Saturday, January 22, 2011

Understanding Religion

If I had it to do all over again . . . not that I have specific regrets per se . . . but if I had it to do all over again, I would have pursued a graduate studies course less focused on language and philology and more on the academic study of religion. I wish I had known about Baylor's program in the Sociology of Religion 3 or 4 years ago, for example. Many students and scholars in biblical studies go through their entire academic careers without ever considering how their field relates to the broader field of academic religious studies. A total lack of awareness of religious studies theory and methodology characterizes the curriculum of many biblical studies grad programs. My own intellectual interests are drawn more to the study of the religions that have built their traditions on the Bible than on an interest in biblical exegesis for its own sake. For that reason, I was excited to have the opportunity to teach a course called "Understanding Religion" at Carroll University in Waukesha, Wisconsin this semester.

Unfortunately, while I am well-trained in biblical studies, I am mostly self-taught on religious studies theory and methodology (despite my religious studies minor which lacked an explicit methods course). This undergraduate course is an introduction to the basic concepts of religion and an exploration of theory and method in academic religious studies with a goal of promoting basic religious literacy -- the ability to understand, recognize, and intelligently discuss religious issues.

Below is my starter bibliography for my self-education on academic religious studies and the wider relationship between religion and culture. I'd appreciate any comments or feedback from anyone who notices that my bibliography is missing something important. Are there any seminal journal articles or essays out there that I should know about?

What I Have in Hand and Have Started Reading
  • Boyer, Pascal. Religion Explained: The Evolutionary Origins of Religious Thought. Basic Books, 2001.
  • Dawkins, Richard. The God Delusion. Houghton Mifflin, 2006.
  • Durkheim, Emile. The Elementary Forms of Religious Life. [1915.] New York: Free Press, 1965.
  • Eliade, Mircea. Myths, Dreams, and Mysteries: The Encounter Between Contemporary Faiths and Archaic Realities. [1960.] New York: Harper & Row, 1967.
  • ---. The Sacred and the Profane: The Nature of Religion. [1959.] New York: Harper & Row, 1961.
  • Geertz, Clifford. The Interpretation of Cultures. Basic Books, Inc., 1973.
  • Harris, Sam. The End of Faith: Religion, Terror, and the Future of Reason. New York: W.W. Norton & Company, 2004.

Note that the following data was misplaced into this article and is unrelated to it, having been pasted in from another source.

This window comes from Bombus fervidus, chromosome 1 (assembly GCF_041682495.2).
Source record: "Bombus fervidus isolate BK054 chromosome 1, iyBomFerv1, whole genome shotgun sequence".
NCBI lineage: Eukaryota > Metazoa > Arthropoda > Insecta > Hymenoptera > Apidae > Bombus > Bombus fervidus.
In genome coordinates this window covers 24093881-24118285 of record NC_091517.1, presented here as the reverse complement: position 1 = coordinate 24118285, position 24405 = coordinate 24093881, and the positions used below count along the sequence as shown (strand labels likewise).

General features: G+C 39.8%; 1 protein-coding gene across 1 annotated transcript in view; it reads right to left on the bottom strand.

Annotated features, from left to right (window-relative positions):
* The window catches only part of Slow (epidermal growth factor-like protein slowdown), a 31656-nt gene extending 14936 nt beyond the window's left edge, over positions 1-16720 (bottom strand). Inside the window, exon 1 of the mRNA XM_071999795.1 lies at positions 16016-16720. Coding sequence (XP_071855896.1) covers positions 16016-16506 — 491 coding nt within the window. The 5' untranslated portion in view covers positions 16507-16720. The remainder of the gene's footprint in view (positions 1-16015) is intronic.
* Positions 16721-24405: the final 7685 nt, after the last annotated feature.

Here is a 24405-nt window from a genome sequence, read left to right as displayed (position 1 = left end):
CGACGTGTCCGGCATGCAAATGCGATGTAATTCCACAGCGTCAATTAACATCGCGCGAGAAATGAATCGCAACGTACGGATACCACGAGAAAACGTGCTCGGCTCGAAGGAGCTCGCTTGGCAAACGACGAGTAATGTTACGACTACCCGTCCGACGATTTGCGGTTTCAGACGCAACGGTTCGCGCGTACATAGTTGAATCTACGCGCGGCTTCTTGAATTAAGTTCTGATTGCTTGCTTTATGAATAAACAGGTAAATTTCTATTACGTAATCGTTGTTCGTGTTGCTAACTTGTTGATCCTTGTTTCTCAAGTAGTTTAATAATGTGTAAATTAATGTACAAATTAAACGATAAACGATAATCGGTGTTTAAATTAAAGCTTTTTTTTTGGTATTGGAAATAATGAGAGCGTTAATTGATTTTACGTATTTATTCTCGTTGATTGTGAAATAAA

• Hitchens, Christopher. God is Not Great: How Religion Poisons Everything. Twelve, 2007.
  • James, William. The Varieties of Religious Experience. [1902.] New York: Barnes & Noble Classics, 2004.
  • Keller, Timothy. The Reason for God: Belief in an Age of Skepticism. Riverhead Books, 2008.
  • Kessler, Gary E. Studying Religion: An Introduction through Cases. 2nd Ed. Boston: McGraw Hill, 2006.
  • McGrath, Alistair and Joanna Collicutt McGrath. The Dawkins Delusion? Atheist Fundamentalism and the Denial of the Divine. Downers Grove, IL: InterVarsity Press, 2007.
  • Pals, Daniel L. Seven Theories of Religion. Oxford: Oxford University Press, 1996.
  • Prothero, Stephen. Religious Literacy: What Every American Needs to Know – and Doesn’t. HarperOne, 2007.
  • ---. God is Not One: The Eight Rival Religions that Run the World – and Why Their Differences Matter. HarperOne, 2010.
  • Sharpe, Eric J. Understanding Religion. New York: St. Martin’s Press, 1983.
  • Stark, Rodney. Discovering God: The Origins of the Great Religions and the Evolution of Belief. HarperCollins, 2007.
  • Weber, Max. The Sociology of Religion. [4th Ed. 1956.] Boston: Beacon Press, 1964.
What I Know About but Haven’t Looked at Yet
  • The Encyclopedia of Religion. 2nd Ed. Macmillan, 2004. 
  • Frazer, James. The Golden Bough: The Roots of Religion and Folklore. 1890.
  • Lincoln, Bruce. Holy Terrors: Thinking about Religion after September 11. 2nd Ed. Chicago, IL: University of Chicago Press, 2006.
  • McCutcheon, Russell T. Critics, Not Caretakers: Redescribing the Public Study of Religion. SUNY Press, 2001.
  • ---. The Discipline of Religion: Structure, Meaning, Rhetoric. Psychology Press, 2003.
  • Smith, Jonathan Z. Drudgery Divine: On the Comparison of Early Christianities and the Religions of Late Antiquity. Chicago: University of Chicago Press, 1990.
  • ---. Imagining Religion: From Babylon to Jonestown. Chicago: University of Chicago Press, 1988.
  • ---. Relating Religion: Essays in the Study of Religion. Chicago: University of Chicago Press, 2004.
  • Stark, Rodney. Exploring the Religious Life. Baltimore, MD: The Johns Hopkins University Press, 2004.
  • Stark, Rodney and William Sims Bainbridge. The Future of Religion: Secularization, Revival, and Cult Formation. University of California Press, 1985.
  • ---. A Theory of Religion. Rutgers University Press, 1996.
  • Stark, Rodney and Roger Finke. Acts of Faith: Explaining the Human Side of Religion. University of California Press, 2000.


  1. A focus on philological issues, rather than broader ones, is more likely to keep you out of trouble until you get tenure, and then you can shift your focus. Anything you'll have to say will have more clout if you're viewed as a well-grounded authority.